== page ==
Yap is a set of small islands in Micronesia. Their money was constituted by a set of huge stone artifacts called Rai stones, which could weigh as much as 4,000 kg (8,800 lbs for US folks) and be as big as a car. Their value was given both by the low supply and by the hard work required to transport and manufacture these stones.
They were used to transact between the villagers, and since this form of money was too heavy and large they couldn’t just give it to the new owner in exchange for goods (no Lambo back then).
They gathered the village and communicated the transactions that were taking place.
This form of money was working well until European explorers, trying to buy the goods of the village, inflated their supply thus slowly and steadily depreciating it.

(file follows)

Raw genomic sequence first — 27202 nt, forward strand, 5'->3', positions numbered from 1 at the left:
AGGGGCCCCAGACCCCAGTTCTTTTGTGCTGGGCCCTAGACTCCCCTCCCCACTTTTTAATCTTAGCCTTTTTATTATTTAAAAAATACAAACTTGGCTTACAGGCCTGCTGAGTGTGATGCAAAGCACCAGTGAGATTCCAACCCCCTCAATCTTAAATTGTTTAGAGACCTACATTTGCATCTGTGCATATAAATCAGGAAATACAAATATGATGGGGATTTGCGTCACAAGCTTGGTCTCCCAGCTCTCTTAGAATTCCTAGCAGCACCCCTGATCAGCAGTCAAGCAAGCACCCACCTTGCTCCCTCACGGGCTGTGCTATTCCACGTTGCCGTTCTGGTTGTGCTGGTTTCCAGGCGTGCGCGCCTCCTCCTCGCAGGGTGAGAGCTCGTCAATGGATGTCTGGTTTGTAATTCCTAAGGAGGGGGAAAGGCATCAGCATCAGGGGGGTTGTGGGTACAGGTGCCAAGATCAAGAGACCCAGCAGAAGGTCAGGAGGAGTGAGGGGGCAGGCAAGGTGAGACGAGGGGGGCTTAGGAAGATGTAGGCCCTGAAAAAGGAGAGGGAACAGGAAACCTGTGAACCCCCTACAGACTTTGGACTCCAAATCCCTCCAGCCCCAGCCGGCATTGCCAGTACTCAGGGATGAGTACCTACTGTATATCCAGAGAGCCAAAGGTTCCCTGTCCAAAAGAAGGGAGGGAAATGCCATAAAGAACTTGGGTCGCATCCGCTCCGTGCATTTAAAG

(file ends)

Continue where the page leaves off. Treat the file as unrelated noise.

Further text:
I think it’s cool to see the presence of a rudimentary form of blockchain and even proof of work during history, even in remote and isolated realities. Bitcoin, and some other cryptos in general, solve the problem of inflatable supply by governments and banks as it gives everyone a reliable store of value and levels the playing field. This is definitely the future of money.
This is my first post, I hope it was interesting enough and made not too many mistakes as I’m not a native speaker.